Usually, a protagonist finds him/herself during a road trip or journey across alien countries – the power of discovering new worlds combining with the spiritual experience of finding oneself navigate new environments and cultures. For decades, travel hasn’t really been an integral part of the Indian DNA, which is why there have always been very few films supporting adventure and coming-of-age-through-travel. There are tens of hundreds of (non-fantasy) English films over the years – Before Sunrise, Before Sunset, Before Midnight, The Secret Life of Walter Mitty, Eat Pray Love, In Bruges, Wild, every Bond film ever, The Tourist etc. being some of the more contemporary ones.
Let’s take a look at some of our own Hindi films that make you want to pack your bags and vamoose into the (civilized) wilderness:
DILWALE DULHANIYA LE JAYENGE (1995)
Yep. The Swiss tour. Youngsters, fresh out of college. Trains, the Alps, snow and little canals. For most of us, it began here. It wasn’t quite a rich-kid fantasy either; Simran was one of three or four middle-class average NRIs taking the tour to ‘expand their horizons’ and stare at boys. Looked like a package tour, but it all changed after she met Raj, who, in his convertible, led a whole generation of ‘90s kids to believe that Switzerland is where we all go to fall in love. The travel bug, of course, hit tons of Indian families and honeymooners – which even led the country to establish a special tourist-operating relationship with Yash Chopra and his production house.
DIL CHAHTA HAI (2001)
This isn’t your quintessential travel film – but the way the three friends took off to Goa basically became every Indian teenager’s fantasy of taking an impromptu (but planned according to the film) road trip. Back in 2001, Goa wasn’t as packed and violated as it is today, and the three musketeers provided a chilled-out account of India’s favorite beach town. There’s also the part where Aamir Khan (as Akash) begins to run his father’s company in Sydney – which made everyone, including yours truly, to add sun-drenched Australia on their bucket list soon. The funfairs, roadside cafes, metros, Opera House and cleanliness in general made it seem like such a cheery, young place to be in.
ZINDAGI NA MILEGI DOBARA (2011)
Perhaps the definitive ‘travel’ Bollywood film of our generation, Zoya Akhtar’s movie was once again about three men-being-boys across sunny Spain – a move that encouraged Indian tourism in the country by 20% immediately. Though the three, well into their careers, could afford a very comfortable and luxurious trip, it encouraged a whole bunch of yuppies into fulfilling their travel-lust fantasies despite being busy and caught up in the struggle to survive urban cities and ambitions. ‘Take a break’ seemed to be its calling, and once again, this writer explored the country after being inspired by ZNMD, though on a shoestring and more realistic ‘backpacking’ budget, unlike the Akhtars’ financially well off first-world characters.
DIL DHADAKNE DO (2015)
Once again, Zoya Akhtar delved into the lives of an upper-class Delhi family by taking us on a posh European cruise across the Mediterranean, especially exploring Turkey and its culture (cycling, food, Hamams) in a fantastical one-day way. If nothing, this was again followed by a trip to Istanbul for me, which was coincidental for the second time in a row as far as Akhtar’s filmography was concerned.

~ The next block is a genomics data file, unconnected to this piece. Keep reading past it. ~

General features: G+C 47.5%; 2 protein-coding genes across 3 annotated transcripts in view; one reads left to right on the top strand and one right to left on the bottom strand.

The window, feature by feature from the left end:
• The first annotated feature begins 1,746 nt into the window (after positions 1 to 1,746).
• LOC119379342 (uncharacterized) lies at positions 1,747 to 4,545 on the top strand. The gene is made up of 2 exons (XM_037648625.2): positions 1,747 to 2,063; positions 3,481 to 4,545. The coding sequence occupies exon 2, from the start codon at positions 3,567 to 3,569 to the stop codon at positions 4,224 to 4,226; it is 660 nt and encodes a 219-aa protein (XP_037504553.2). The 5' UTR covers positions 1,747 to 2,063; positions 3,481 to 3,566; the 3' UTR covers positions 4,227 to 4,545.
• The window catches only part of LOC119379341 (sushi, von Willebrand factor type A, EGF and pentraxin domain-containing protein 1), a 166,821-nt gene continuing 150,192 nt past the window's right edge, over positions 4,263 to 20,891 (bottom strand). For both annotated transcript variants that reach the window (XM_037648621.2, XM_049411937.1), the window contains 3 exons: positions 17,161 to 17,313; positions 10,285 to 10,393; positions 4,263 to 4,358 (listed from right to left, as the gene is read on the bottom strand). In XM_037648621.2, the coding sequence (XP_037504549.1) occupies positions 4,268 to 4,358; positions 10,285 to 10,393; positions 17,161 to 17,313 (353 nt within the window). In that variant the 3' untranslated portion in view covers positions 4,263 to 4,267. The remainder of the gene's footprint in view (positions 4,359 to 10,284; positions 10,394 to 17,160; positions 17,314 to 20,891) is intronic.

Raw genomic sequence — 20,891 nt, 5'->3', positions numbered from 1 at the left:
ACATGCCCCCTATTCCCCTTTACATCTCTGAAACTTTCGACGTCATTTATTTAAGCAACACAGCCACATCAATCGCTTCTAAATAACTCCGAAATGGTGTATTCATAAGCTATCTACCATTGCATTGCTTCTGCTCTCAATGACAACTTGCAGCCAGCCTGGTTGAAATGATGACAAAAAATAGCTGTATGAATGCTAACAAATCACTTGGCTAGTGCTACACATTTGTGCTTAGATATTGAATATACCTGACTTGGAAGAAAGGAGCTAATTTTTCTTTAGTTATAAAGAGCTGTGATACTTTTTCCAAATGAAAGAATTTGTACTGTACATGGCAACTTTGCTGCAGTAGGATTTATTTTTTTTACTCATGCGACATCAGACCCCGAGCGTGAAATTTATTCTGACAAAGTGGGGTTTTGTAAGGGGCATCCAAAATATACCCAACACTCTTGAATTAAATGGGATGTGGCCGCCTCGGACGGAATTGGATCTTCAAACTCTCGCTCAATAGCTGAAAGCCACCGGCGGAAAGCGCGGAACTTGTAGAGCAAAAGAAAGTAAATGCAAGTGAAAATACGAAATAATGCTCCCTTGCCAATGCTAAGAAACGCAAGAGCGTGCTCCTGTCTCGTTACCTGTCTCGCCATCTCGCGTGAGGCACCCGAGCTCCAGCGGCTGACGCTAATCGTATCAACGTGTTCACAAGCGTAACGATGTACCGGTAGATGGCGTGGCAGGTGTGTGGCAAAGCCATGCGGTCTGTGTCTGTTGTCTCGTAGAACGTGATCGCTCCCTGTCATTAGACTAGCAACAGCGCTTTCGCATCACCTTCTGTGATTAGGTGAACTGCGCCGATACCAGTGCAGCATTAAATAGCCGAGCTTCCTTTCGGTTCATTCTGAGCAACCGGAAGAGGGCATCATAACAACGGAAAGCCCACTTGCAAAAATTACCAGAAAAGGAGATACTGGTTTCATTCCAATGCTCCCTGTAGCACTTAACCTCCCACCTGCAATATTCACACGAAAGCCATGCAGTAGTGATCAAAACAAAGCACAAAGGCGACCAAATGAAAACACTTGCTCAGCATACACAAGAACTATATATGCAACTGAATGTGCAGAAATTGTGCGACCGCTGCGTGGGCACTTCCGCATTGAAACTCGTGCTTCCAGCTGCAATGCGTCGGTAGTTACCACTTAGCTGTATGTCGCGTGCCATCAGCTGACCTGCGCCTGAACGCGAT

Imtiaz Ali often uses traveling to make his characters go through epiphanies. The small beautiful French island of Corsica became a rage with this film, not only with the Asterix familiarity, but the way Ranbir Kapoor (as Ved) and Deepika Padukone (as Tara) fulfill their roleplay fantasies across the picturesque island, making it seem almost melancholic and attractive for its Before Sunrise-ish fleetingness. Even Jab We Met and its hill-stations, Rockstar and the beautiful Prague, Highway and the Himalayas and Socha Naa Tha and Goa had its alluring moments.
The South Korean capital of Seoul came across as an overcast, vibrant and hypnotic city to visit, as we watched Shiney Ahuja as a gangster try to make a hard and honest living with his girlfriend (Kangana Ranaut) on the run. It definitely piqued curiosities, even though the film really doesn’t promote anything but tragedy and betrayal. The backdrop in Hindi films is what often arrests attentions, despite knowing that most producers force it into films and have readymade promotional/shooting discount packages with the countries’ ministries (Bhatts and South Africa, Abhinav Deo and Fiji).
MUJHSE DOSTI KAROGE (2002)
The film isn’t one of the best love triangles in Bollywood, but Hrithik Roshan and his emotions between Rani Mukerji and Kareena Kapoor had a brief backdrop of the mighty British capital of London – which had already become familiar through films like DDLJ and others.
Perhaps one of the silliest films to actively promote a previously unexplored cinematic land – that of Bulgaria – and the Gerua in Iceland (a waste of the land debut, but such beautiful images), Rohit Shetty’s lazy extravaganza at least got its locations in place, even though it didn’t know what to do with its superstars and non-existent script.
This film changed it all for contemporary 20-something broke Indians looking to fulfill their European travel fantasies. Kangana, who starred as a girl going alone on her honeymoon to Paris and Amsterdam, became the face of wide-eyed first-time Indian travelers, and even gave us an authentic taste of European hostel life (in Amsterdam) and Parisian nightlife with the superbly cast Lisa Haydon. Never has a Hindi film captured the essence of exploration and eye-opening experiences the way Vikas Bahl’s lovely cinematic journey did.